Part II of our Melvin Anthony interview from the November issue of FLEX

By George DePirro

The November 2008 issue features the FLEX Interview with Melvin Anthony tracking his rise from street kid to IFBB pro. Along the way, Anthony mentions many of the obstacles he had to overcome, as well as several role models and influences that pointed him in the right direction. Here are three more excerpts from that interview, which includes Melvin’s takes on roles he never would have presumed to be in his future as a youngster: college football player, wage-earner and manicurist.

FLEX: You were a good enough natural athlete that you were able to snag a football scholarship at San Bernardino Valley College as a walk on.
Melvin Anthony: I was still going back and forth, hanging out with my friends. I was lifting weights, but I still did everything they did. They were out there hustling; I was out there hustling. They would say, “There’s a party over here on such and such a street, you coming?” I’d say, “I’ve got to go to the gym first.”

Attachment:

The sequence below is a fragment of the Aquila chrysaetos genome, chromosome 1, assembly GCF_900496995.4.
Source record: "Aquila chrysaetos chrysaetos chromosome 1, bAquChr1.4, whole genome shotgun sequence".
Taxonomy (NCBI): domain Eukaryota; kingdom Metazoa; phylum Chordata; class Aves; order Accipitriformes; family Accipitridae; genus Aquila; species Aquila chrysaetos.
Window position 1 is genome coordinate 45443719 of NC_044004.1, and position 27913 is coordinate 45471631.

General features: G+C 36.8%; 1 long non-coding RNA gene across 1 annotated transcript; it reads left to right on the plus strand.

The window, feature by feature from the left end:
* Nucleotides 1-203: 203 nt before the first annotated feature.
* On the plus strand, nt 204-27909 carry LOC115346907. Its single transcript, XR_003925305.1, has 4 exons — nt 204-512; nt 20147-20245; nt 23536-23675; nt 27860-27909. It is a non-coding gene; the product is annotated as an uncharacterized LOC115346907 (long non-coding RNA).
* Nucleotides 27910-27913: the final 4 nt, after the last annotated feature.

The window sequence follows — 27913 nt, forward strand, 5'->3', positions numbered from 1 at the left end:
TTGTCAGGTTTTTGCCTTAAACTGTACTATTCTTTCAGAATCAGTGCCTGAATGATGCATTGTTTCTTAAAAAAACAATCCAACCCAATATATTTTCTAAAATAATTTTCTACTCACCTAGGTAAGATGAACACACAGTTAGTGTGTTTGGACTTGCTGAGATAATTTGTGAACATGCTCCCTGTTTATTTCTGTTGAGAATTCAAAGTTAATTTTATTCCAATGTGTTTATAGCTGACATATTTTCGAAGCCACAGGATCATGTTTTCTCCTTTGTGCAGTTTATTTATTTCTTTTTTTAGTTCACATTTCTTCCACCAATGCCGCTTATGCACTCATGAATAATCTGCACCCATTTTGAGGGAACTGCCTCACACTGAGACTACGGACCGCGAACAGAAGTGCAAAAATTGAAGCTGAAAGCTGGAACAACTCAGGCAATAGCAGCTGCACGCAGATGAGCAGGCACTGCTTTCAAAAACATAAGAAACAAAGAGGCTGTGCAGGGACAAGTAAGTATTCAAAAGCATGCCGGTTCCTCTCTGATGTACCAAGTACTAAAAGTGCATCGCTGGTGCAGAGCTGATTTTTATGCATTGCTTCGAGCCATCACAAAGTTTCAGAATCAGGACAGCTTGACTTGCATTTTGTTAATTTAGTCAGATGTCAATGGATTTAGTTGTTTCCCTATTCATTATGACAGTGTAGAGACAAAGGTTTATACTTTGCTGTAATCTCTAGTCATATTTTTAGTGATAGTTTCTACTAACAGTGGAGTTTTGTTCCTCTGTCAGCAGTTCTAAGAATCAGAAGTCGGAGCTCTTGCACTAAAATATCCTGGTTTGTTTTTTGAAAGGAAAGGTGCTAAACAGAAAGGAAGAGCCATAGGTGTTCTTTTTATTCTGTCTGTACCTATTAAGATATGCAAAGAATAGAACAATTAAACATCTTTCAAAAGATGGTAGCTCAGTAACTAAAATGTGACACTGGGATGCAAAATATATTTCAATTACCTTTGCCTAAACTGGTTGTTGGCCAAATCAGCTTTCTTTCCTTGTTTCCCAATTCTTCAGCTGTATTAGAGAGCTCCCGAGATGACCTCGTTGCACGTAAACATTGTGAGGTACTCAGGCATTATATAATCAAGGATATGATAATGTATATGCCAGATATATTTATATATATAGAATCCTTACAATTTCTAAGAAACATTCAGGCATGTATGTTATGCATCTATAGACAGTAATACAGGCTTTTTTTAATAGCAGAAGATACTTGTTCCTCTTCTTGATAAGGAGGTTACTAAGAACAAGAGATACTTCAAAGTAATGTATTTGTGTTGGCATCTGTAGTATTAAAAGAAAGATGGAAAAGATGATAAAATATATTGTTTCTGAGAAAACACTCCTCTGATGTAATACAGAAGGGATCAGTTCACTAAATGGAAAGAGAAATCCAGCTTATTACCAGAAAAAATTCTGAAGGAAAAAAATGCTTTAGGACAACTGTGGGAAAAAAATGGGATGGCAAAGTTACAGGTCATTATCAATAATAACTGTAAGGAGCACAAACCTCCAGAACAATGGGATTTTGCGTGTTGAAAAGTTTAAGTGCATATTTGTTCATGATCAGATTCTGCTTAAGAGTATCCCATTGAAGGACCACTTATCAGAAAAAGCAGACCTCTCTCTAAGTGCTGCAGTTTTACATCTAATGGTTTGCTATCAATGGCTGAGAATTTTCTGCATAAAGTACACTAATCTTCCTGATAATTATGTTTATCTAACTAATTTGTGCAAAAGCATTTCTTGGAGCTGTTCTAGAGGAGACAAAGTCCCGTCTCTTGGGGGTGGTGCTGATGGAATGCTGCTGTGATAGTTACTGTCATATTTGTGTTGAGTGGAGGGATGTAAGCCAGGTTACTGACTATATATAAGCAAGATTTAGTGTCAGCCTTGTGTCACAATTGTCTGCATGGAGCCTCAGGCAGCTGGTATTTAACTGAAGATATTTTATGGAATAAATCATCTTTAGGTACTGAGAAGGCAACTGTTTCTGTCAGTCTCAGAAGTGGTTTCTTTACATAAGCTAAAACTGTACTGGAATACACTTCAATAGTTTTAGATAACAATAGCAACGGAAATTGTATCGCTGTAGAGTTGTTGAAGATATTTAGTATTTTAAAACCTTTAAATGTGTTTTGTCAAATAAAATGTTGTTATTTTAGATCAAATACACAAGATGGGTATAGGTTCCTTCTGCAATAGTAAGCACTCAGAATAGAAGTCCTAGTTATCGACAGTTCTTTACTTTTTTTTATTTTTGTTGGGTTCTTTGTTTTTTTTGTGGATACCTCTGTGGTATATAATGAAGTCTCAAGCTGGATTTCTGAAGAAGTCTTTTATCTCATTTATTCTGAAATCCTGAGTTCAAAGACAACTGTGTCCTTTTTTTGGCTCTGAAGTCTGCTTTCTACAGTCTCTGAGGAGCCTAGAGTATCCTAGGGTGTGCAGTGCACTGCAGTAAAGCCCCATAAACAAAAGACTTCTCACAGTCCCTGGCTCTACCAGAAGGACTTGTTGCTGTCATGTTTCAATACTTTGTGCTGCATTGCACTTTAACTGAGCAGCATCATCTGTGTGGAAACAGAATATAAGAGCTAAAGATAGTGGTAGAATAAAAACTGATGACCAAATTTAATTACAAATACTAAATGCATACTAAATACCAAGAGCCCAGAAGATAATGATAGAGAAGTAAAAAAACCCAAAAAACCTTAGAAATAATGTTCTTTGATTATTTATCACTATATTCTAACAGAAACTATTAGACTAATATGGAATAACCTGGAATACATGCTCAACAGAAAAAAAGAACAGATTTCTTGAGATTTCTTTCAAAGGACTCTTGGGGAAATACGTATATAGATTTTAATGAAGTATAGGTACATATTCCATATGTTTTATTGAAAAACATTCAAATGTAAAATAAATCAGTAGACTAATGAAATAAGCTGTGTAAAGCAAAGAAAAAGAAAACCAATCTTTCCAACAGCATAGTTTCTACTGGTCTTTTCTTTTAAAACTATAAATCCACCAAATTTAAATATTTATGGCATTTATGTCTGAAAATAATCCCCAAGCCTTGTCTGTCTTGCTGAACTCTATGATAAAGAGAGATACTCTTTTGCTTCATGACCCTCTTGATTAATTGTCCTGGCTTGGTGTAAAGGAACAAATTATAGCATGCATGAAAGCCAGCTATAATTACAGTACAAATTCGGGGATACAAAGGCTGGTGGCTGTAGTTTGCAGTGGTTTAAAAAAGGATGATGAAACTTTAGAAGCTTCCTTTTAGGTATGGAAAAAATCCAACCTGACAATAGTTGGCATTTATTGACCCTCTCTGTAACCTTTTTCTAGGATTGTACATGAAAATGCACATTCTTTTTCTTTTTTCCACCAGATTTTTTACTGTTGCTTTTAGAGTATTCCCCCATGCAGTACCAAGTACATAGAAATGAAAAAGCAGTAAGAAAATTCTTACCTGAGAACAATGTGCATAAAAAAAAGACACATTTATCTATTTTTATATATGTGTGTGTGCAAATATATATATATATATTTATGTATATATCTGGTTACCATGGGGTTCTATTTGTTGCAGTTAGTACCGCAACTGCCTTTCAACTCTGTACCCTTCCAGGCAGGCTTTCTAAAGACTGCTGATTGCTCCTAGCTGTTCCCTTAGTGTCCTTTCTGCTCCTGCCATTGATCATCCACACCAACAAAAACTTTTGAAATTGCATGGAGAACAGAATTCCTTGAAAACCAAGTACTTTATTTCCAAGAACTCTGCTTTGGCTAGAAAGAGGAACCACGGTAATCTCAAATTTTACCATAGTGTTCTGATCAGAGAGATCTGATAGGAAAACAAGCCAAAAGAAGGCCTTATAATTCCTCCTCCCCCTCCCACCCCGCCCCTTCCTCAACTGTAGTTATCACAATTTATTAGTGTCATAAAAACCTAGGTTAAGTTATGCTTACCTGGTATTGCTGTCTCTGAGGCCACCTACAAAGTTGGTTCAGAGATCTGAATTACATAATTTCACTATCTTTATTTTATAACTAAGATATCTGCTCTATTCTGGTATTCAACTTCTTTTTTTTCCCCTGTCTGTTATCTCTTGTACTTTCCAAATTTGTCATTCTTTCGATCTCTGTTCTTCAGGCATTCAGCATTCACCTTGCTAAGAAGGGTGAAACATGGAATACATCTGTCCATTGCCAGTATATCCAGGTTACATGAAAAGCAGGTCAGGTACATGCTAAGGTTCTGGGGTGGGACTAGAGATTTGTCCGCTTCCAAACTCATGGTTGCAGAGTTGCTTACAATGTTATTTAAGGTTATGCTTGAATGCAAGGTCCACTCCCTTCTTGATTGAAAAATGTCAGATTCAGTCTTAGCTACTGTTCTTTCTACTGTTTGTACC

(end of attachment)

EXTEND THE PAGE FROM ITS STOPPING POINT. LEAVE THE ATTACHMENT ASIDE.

My mom got me a membership at Jack LaLanne’s. I would go there and lift weights, get my swerve on, and then I’d go and hang out. I was still teeter-tottering with it. So at the age of 19 or 20, I said I’m going to go to college. My mom was “whatever…I’ll believe it when I see it.  If you’re not going to change your life, you can’t come back around here. It’s making the family look bad.” At that point, my mom was like done with me. Once I had that will to do it, I was going to play football.
FLEX: You didn’t play in high school.        
Melvin: No. I was too busy acting up. I was too busy drinking and smoking with my friends. I was lifting weights and everything, so I was big. All the coaches were trying to get me, but I wasn’t trying to hear it. I didn’t have the grades, because I wasn’t going to class.
         I went to the registration office with a friend of mine who had played in high school. I filled out my paperwork, and I ended up getting a Pell grant, a student loan. My friend said, “Well, go talk to the coach and see what happens.”
         Coach Smedley was sitting behind a desk. I said, “I want to play football. I didn’t play high-school ball, but I know I can do it. I learn fast and I’m willing to do whatever it takes to get on the team.”